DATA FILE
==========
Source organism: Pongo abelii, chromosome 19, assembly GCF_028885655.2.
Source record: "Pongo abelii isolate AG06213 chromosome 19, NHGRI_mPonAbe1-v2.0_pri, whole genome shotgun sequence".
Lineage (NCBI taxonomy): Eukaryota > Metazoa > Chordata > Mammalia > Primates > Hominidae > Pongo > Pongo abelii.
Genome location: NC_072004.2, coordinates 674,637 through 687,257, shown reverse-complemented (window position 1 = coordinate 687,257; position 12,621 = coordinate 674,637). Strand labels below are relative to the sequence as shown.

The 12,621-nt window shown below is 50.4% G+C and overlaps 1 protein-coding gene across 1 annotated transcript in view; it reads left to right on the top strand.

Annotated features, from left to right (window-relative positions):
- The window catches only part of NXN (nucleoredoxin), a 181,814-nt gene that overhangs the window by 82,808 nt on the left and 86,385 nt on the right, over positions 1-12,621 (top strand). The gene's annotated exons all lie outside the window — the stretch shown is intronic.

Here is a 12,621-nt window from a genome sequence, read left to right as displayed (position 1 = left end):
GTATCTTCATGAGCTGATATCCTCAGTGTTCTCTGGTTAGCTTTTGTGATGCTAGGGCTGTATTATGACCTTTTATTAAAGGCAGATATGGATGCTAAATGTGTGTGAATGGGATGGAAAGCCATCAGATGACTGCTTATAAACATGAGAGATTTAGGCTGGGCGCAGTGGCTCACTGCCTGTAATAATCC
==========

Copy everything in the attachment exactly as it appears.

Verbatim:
Source organism: Pongo abelii, chromosome 19, assembly GCF_028885655.2.
Source record: "Pongo abelii isolate AG06213 chromosome 19, NHGRI_mPonAbe1-v2.0_pri, whole genome shotgun sequence".
Lineage (NCBI taxonomy): Eukaryota > Metazoa > Chordata > Mammalia > Primates > Hominidae > Pongo > Pongo abelii.
Genome location: NC_072004.2, coordinates 674,637 through 687,257, shown reverse-complemented (window position 1 = coordinate 687,257; position 12,621 = coordinate 674,637). Strand labels below are relative to the sequence as shown.

The 12,621-nt window shown below is 50.4% G+C and overlaps 1 protein-coding gene across 1 annotated transcript in view; it reads left to right on the top strand.

Annotated features, from left to right (window-relative positions):
- The window catches only part of NXN (nucleoredoxin), a 181,814-nt gene that overhangs the window by 82,808 nt on the left and 86,385 nt on the right, over positions 1-12,621 (top strand). The gene's annotated exons all lie outside the window — the stretch shown is intronic.

Here is a 12,621-nt window from a genome sequence, read left to right as displayed (position 1 = left end):
GTATCTTCATGAGCTGATATCCTCAGTGTTCTCTGGTTAGCTTTTGTGATGCTAGGGCTGTATTATGACCTTTTATTAAAGGCAGATATGGATGCTAAATGTGTGTGAATGGGATGGAAAGCCATCAGATGACTGCTTATAAACATGAGAGATTTAGGCTGGGCGCAGTGGCTCACTGCCTGTAATAATCC